You’re not alone in the dark

Jimmy Liverman, Vice President of Engineering & Operations

Electricity powers our lives. We depend on it for nearly everything we do. So, we understand how frustrating it can be when you’re left in the dark.

Power outages are never convenient. It takes a lot of hands to keep your power on, and even more hands to get it up and running when an outage occurs. Roanoke Electric Cooperative works hard to restore your electric service when outages occur, but there are necessary steps to take to ensure that power is restored to the majority of members as quickly, and safely, as possible.

After a major storm, Roanoke Electric Cooperative line crews must identify which towers, poles and lines have incurred damage. Very rarely, but occasionally in the case of a major storm such as a hurricane or tornado, transmission towers can be damaged. If that is the case, tens of thousands of members could be affected. Repairing damage to transmission lines is top priority when it comes to restoring power.

High voltage transmission stations feed power to Roanoke’s 12 distribution substations. These substations serve thousands of members. If there is no damage done to transmission towers, the local distribution substations are checked first. If the issue is isolated and can be resolved at the substation level, great! That means thousands of people can get their power restored at once.

At times, the issue cannot be isolated to one of our distribution substations. If that is the case, Roanoke’s crews inspect supply lines between the substations and the meters they serve. If the supply lines can be repaired, power can be restored to the towns and homes those lines serve, as long as there is no damage to the tap lines.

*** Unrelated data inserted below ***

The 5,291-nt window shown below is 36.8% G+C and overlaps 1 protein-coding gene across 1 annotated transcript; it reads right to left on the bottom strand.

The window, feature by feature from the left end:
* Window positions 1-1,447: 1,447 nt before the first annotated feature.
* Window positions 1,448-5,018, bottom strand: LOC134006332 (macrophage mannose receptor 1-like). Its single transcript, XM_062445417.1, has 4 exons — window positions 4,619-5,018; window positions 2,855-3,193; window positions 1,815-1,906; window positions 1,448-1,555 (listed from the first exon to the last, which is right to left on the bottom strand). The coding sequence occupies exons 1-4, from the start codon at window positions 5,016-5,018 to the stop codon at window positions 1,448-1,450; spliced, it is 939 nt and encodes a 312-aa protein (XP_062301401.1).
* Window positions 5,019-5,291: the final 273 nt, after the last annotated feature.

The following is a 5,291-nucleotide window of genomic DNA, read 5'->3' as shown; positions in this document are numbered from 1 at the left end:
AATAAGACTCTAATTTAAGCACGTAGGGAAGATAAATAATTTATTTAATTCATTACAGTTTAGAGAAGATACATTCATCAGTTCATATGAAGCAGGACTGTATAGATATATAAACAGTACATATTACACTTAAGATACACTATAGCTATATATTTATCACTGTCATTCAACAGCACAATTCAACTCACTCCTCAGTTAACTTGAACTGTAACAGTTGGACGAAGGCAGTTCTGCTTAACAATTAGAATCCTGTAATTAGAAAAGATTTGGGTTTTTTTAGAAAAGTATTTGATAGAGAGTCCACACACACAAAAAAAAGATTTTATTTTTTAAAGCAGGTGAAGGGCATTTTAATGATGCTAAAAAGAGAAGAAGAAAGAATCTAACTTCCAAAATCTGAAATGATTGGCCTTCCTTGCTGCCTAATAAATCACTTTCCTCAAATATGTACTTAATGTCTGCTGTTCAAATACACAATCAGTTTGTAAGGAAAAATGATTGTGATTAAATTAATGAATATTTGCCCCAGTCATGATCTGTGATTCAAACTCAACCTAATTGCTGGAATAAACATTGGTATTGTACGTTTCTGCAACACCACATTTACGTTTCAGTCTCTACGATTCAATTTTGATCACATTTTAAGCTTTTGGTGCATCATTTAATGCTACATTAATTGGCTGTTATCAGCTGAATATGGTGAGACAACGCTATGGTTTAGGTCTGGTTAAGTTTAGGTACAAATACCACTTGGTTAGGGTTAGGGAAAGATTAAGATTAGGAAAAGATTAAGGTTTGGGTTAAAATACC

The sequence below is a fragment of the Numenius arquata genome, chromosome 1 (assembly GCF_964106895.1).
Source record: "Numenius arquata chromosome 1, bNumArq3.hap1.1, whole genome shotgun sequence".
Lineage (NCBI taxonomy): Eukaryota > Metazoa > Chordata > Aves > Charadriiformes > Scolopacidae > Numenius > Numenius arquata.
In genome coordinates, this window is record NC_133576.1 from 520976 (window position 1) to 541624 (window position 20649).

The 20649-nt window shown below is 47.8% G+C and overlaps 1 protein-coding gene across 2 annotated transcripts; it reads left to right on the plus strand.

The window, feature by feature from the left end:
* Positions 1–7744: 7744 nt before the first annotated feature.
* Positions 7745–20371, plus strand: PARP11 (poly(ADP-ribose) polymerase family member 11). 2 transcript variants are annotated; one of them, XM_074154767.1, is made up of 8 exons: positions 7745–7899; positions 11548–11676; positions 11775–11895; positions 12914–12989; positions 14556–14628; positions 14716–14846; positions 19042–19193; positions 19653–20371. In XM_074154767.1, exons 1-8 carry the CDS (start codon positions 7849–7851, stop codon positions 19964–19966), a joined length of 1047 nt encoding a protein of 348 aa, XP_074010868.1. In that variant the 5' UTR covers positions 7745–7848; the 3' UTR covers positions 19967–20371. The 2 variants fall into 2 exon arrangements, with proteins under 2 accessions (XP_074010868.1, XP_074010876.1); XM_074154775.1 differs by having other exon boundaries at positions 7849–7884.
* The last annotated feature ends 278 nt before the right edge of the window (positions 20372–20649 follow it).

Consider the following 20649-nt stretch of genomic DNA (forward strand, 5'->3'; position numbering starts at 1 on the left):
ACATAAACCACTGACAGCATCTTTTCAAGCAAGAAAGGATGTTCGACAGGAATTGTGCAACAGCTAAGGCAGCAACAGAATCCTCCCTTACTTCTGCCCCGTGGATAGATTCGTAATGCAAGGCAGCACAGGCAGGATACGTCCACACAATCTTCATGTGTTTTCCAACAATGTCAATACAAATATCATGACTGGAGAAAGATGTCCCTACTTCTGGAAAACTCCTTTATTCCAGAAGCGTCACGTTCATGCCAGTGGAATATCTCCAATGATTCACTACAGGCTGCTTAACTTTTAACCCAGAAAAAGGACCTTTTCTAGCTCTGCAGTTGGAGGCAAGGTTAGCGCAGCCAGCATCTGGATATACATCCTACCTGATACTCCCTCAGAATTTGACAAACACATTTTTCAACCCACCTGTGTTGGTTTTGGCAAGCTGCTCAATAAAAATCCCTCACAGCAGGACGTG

Tap lines carry power to the transformers located underground or connected to poles outside of homes and other buildings. Our line crews identify which damaged lines to work on first based on which lines will restore power to the greatest number of members.

Many times, the issue is resolved once the tap lines are repaired. But have you ever lost power only to look next door and see the lights still blazing from your neighbor’s window? When this happens, it generally means that the service line between your home and the nearby transformer has been damaged. If this happens, call our outage line right away so we can send a line crew to your home.

Power restoration can be a tricky business, so if you lose service in your home or neighborhood, please remember the following:

  • Stay clear of downed power lines. Contact with these lines could be life threatening.
  • Report the outage by calling 1(800) 358-9437 or text OUTAGE to 352667 as soon as possible.
  • Make sure to inform us if loss of power to your home affects life support systems or could cause any additional threat to health and safety.

We appreciate your patience and cooperation whenever an outage occurs. For more information on outages as well as service updates, stay connected with your cooperative on Twitter and Facebook, or check our website at